Yesterday I had the pleasure of refereeing a casual local meet called the GetStrength In-House (bit funny – it’s actually no longer a purely in-house meet, its just called that), and afterwards I realised that it was an aspect of the sport that many people never see. Most of the (especially highly ranked referees) are old men who no longer compete, and sometimes it can look like they’re being a bit cruel of unusual with their interpretations of the rules. I thought it might be beneficial if I wrote up a bit of a meet report from the point of view of a referee.
I didn’t have to do weigh-ins yesterday, but I’ve done it before. I’ve only ever run weigh-ins for novice meets, so a lot of the athletes I deal with here have never competed before; they might not know the rules, might not know what’s expected in the weigh-in, and might not have their openers ready to go. My experience has always been trying to guide these inexperienced lifters with no coaches to making good decisions as far as their openers, knowing about pausing their bench, depth on squats and so on. I never want to give out red lights! I’m sure this is easier for higher level meets, when everyone knows what to expect. Apparently some pretty weird things can happen during weigh-ins (one of New Zealand’s National referees once told me that at Nationals a few years back she was doing the women’s weigh-ins for a particular weight class, and someone flounced into the room, stripped down to their birthday suit and then stood on their head in the corner until the referee had caught up with the required paperwork. I’ve since learned that this was apparently an old bodybuilding method of loosing weight), but I’ve mostly just seen a lot of either excited, nervous people in their underwear.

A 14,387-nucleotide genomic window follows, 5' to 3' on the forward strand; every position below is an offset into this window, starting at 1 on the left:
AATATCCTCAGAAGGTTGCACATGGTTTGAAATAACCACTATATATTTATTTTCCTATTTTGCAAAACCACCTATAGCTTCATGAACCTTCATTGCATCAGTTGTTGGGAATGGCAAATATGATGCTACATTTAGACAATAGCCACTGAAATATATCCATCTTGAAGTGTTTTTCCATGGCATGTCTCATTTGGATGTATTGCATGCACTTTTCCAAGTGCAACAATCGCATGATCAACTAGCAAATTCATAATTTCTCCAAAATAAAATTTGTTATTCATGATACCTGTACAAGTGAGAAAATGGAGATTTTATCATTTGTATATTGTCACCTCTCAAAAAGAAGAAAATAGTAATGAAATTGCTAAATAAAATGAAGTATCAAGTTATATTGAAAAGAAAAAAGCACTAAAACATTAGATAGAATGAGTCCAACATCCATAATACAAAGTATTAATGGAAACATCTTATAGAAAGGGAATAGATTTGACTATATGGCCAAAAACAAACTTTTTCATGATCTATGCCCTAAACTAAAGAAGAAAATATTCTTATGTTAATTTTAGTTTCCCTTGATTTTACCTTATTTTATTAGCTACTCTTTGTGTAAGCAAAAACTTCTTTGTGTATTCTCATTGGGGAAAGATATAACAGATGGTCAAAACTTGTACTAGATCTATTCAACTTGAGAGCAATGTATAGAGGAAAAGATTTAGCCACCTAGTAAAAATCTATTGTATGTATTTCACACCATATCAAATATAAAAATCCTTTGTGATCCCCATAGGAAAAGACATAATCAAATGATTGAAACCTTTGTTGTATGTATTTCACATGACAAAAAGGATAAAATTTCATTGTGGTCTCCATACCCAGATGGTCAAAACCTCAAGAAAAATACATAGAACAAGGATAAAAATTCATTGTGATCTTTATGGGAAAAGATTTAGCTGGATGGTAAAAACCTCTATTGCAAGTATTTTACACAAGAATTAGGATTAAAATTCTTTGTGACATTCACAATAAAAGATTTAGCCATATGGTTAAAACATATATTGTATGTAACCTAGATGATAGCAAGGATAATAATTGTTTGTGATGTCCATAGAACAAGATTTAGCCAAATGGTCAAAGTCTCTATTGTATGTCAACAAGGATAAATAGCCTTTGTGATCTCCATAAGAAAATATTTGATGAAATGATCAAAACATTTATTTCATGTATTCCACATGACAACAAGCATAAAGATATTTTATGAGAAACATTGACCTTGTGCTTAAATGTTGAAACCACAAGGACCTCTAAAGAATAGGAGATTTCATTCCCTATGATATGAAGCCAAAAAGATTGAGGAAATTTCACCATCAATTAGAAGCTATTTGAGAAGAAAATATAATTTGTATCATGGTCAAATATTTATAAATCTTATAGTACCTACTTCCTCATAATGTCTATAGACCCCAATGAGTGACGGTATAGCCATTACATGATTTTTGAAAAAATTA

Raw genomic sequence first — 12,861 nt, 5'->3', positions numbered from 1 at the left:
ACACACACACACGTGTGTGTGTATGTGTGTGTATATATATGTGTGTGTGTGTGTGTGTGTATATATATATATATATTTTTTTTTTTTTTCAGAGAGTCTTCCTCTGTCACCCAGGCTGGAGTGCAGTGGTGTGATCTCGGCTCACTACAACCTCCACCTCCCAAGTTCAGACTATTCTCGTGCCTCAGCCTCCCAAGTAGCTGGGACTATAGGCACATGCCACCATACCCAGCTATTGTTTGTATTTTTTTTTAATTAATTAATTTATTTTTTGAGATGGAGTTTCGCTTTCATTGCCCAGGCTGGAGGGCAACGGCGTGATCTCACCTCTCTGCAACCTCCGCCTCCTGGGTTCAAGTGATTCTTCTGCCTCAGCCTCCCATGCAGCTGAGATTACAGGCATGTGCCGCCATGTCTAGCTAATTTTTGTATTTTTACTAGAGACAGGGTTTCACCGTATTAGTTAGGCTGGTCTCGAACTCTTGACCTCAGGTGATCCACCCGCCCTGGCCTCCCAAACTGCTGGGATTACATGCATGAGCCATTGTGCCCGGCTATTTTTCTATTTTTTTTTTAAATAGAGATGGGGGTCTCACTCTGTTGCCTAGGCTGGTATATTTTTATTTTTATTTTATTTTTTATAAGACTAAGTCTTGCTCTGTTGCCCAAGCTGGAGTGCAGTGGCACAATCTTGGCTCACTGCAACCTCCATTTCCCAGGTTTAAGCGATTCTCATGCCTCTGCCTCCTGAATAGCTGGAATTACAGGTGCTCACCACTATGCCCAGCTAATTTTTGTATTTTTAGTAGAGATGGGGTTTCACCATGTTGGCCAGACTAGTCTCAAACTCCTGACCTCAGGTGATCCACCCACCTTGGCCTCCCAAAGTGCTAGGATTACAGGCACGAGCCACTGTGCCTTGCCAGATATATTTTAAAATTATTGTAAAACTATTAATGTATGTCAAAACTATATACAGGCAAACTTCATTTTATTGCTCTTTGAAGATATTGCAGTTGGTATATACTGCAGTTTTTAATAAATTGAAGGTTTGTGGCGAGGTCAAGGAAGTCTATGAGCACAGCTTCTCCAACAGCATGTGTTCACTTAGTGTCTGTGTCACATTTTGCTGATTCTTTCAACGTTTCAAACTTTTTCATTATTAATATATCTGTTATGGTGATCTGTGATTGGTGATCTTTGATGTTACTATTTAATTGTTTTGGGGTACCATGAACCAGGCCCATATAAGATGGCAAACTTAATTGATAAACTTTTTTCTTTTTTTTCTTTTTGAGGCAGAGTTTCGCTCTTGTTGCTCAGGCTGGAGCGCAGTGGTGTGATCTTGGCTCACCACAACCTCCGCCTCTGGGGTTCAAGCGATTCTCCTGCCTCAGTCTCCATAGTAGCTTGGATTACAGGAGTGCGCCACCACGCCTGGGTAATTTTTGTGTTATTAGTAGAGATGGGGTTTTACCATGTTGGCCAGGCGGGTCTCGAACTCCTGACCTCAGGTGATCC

This is the hardest thing to referee, I think. The rules are pretty explicit about what makes a squat. I’ve put the important points here (emphasis my own.)
The lifter shall face the front of the platform. The bar shall be held horizontally across the shoulders, hands and fingers gripping the bar. The hands may be positioned anywhere on the bar inside and or in contact with the inner collars. …when the lifter is motionless, erect (slight deviation is allowable) with knees locked the Chief Referee will give the signal to begin the lift. Upon receiving the Chief Referee’s signal the lifter must bend the knees and lower the body until the top surface of the legs at the hip joint is lower than the top of the knees. Only one decent attempt is allowed. The lifter must recover at will to an upright position with the knees locked. Double bouncing at the bottom of the squat attempt or any downward movement is not permitted. When the lifter is motionless (in the apparent final position) the Chief Referee will give the signal to rack the bar.
The parts I’ve bolded I am going to address more closely. Firstly, the hotly contended depth. I cannot count the times I have heard people say referees are being strict on depth, or that they always squat to depth in training so why can’t they hit it today.